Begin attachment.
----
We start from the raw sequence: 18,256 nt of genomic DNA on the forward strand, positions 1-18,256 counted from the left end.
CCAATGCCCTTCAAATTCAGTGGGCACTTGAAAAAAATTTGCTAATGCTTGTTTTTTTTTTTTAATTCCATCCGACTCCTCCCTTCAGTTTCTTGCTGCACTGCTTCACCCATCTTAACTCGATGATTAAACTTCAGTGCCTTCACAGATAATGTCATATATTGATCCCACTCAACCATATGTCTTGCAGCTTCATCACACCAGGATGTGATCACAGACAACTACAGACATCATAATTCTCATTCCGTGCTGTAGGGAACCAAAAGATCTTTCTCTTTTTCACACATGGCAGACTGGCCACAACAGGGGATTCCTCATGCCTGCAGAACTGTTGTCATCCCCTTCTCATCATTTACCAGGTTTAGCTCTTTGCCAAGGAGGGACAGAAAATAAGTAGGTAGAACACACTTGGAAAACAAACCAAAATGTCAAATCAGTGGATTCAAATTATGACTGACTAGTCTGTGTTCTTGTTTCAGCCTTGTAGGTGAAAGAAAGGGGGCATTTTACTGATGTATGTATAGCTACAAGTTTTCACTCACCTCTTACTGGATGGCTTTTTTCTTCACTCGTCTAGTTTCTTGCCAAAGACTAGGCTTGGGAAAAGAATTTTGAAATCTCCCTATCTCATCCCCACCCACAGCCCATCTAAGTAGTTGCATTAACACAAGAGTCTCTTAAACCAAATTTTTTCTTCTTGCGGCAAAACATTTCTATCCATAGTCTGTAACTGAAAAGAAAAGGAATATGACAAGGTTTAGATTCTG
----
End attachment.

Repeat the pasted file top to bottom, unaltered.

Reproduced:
We start from the raw sequence: 18,256 nt of genomic DNA on the forward strand, positions 1-18,256 counted from the left end.
CCAATGCCCTTCAAATTCAGTGGGCACTTGAAAAAAATTTGCTAATGCTTGTTTTTTTTTTTTAATTCCATCCGACTCCTCCCTTCAGTTTCTTGCTGCACTGCTTCACCCATCTTAACTCGATGATTAAACTTCAGTGCCTTCACAGATAATGTCATATATTGATCCCACTCAACCATATGTCTTGCAGCTTCATCACACCAGGATGTGATCACAGACAACTACAGACATCATAATTCTCATTCCGTGCTGTAGGGAACCAAAAGATCTTTCTCTTTTTCACACATGGCAGACTGGCCACAACAGGGGATTCCTCATGCCTGCAGAACTGTTGTCATCCCCTTCTCATCATTTACCAGGTTTAGCTCTTTGCCAAGGAGGGACAGAAAATAAGTAGGTAGAACACACTTGGAAAACAAACCAAAATGTCAAATCAGTGGATTCAAATTATGACTGACTAGTCTGTGTTCTTGTTTCAGCCTTGTAGGTGAAAGAAAGGGGGCATTTTACTGATGTATGTATAGCTACAAGTTTTCACTCACCTCTTACTGGATGGCTTTTTTCTTCACTCGTCTAGTTTCTTGCCAAAGACTAGGCTTGGGAAAAGAATTTTGAAATCTCCCTATCTCATCCCCACCCACAGCCCATCTAAGTAGTTGCATTAACACAAGAGTCTCTTAAACCAAATTTTTTCTTCTTGCGGCAAAACATTTCTATCCATAGTCTGTAACTGAAAAGAAAAGGAATATGACAAGGTTTAGATTCTG